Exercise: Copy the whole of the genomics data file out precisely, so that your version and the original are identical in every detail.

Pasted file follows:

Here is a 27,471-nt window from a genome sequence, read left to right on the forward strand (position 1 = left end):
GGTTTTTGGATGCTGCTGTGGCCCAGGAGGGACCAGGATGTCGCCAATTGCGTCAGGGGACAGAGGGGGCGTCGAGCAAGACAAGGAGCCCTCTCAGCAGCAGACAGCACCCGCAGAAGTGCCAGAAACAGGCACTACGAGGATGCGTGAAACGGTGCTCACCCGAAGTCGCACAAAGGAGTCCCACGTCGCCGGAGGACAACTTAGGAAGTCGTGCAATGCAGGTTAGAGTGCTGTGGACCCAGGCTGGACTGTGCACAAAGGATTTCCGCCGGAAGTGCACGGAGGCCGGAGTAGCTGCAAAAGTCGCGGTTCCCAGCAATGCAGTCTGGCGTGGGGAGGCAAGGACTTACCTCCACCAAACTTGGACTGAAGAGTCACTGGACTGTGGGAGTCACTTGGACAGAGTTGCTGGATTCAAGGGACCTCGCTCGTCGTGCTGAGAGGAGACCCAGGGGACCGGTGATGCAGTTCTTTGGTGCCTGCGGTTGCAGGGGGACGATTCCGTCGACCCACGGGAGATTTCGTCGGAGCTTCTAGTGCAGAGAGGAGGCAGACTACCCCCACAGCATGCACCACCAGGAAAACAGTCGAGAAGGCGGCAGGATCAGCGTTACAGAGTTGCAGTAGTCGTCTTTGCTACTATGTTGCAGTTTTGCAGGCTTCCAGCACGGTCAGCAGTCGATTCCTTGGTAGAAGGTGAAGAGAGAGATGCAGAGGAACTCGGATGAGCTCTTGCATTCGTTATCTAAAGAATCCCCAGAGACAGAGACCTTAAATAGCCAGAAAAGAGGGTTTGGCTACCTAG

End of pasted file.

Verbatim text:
Here is a 27,471-nt window from a genome sequence, read left to right on the forward strand (position 1 = left end):
GGTTTTTGGATGCTGCTGTGGCCCAGGAGGGACCAGGATGTCGCCAATTGCGTCAGGGGACAGAGGGGGCGTCGAGCAAGACAAGGAGCCCTCTCAGCAGCAGACAGCACCCGCAGAAGTGCCAGAAACAGGCACTACGAGGATGCGTGAAACGGTGCTCACCCGAAGTCGCACAAAGGAGTCCCACGTCGCCGGAGGACAACTTAGGAAGTCGTGCAATGCAGGTTAGAGTGCTGTGGACCCAGGCTGGACTGTGCACAAAGGATTTCCGCCGGAAGTGCACGGAGGCCGGAGTAGCTGCAAAAGTCGCGGTTCCCAGCAATGCAGTCTGGCGTGGGGAGGCAAGGACTTACCTCCACCAAACTTGGACTGAAGAGTCACTGGACTGTGGGAGTCACTTGGACAGAGTTGCTGGATTCAAGGGACCTCGCTCGTCGTGCTGAGAGGAGACCCAGGGGACCGGTGATGCAGTTCTTTGGTGCCTGCGGTTGCAGGGGGACGATTCCGTCGACCCACGGGAGATTTCGTCGGAGCTTCTAGTGCAGAGAGGAGGCAGACTACCCCCACAGCATGCACCACCAGGAAAACAGTCGAGAAGGCGGCAGGATCAGCGTTACAGAGTTGCAGTAGTCGTCTTTGCTACTATGTTGCAGTTTTGCAGGCTTCCAGCACGGTCAGCAGTCGATTCCTTGGTAGAAGGTGAAGAGAGAGATGCAGAGGAACTCGGATGAGCTCTTGCATTCGTTATCTAAAGAATCCCCAGAGACAGAGACCTTAAATAGCCAGAAAAGAGGGTTTGGCTACCTAG